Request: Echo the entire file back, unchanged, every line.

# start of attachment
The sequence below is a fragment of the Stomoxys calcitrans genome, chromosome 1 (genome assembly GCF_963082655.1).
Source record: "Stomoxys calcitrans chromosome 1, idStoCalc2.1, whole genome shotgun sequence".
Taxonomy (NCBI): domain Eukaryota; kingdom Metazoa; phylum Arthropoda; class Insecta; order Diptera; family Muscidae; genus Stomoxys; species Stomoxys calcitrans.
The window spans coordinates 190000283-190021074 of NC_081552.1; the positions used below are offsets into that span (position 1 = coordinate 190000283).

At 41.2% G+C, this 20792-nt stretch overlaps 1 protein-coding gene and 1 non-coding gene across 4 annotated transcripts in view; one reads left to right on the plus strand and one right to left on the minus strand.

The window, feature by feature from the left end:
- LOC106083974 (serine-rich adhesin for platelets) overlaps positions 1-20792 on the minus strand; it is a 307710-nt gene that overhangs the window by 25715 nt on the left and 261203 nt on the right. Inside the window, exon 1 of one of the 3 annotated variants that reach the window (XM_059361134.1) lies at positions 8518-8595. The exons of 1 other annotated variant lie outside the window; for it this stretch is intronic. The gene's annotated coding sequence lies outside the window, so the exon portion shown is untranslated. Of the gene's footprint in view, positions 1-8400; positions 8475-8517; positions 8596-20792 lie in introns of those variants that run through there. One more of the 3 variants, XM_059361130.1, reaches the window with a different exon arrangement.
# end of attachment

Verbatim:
The sequence below is a fragment of the Stomoxys calcitrans genome, chromosome 1 (genome assembly GCF_963082655.1).
Source record: "Stomoxys calcitrans chromosome 1, idStoCalc2.1, whole genome shotgun sequence".
Taxonomy (NCBI): domain Eukaryota; kingdom Metazoa; phylum Arthropoda; class Insecta; order Diptera; family Muscidae; genus Stomoxys; species Stomoxys calcitrans.
The window spans coordinates 190000283-190021074 of NC_081552.1; the positions used below are offsets into that span (position 1 = coordinate 190000283).

At 41.2% G+C, this 20792-nt stretch overlaps 1 protein-coding gene and 1 non-coding gene across 4 annotated transcripts in view; one reads left to right on the plus strand and one right to left on the minus strand.

The window, feature by feature from the left end:
- LOC106083974 (serine-rich adhesin for platelets) overlaps positions 1-20792 on the minus strand; it is a 307710-nt gene that overhangs the window by 25715 nt on the left and 261203 nt on the right. Inside the window, exon 1 of one of the 3 annotated variants that reach the window (XM_059361134.1) lies at positions 8518-8595. The exons of 1 other annotated variant lie outside the window; for it this stretch is intronic. The gene's annotated coding sequence lies outside the window, so the exon portion shown is untranslated. Of the gene's footprint in view, positions 1-8400; positions 8475-8517; positions 8596-20792 lie in introns of those variants that run through there. One more of the 3 variants, XM_059361130.1, reaches the window with a different exon arrangement.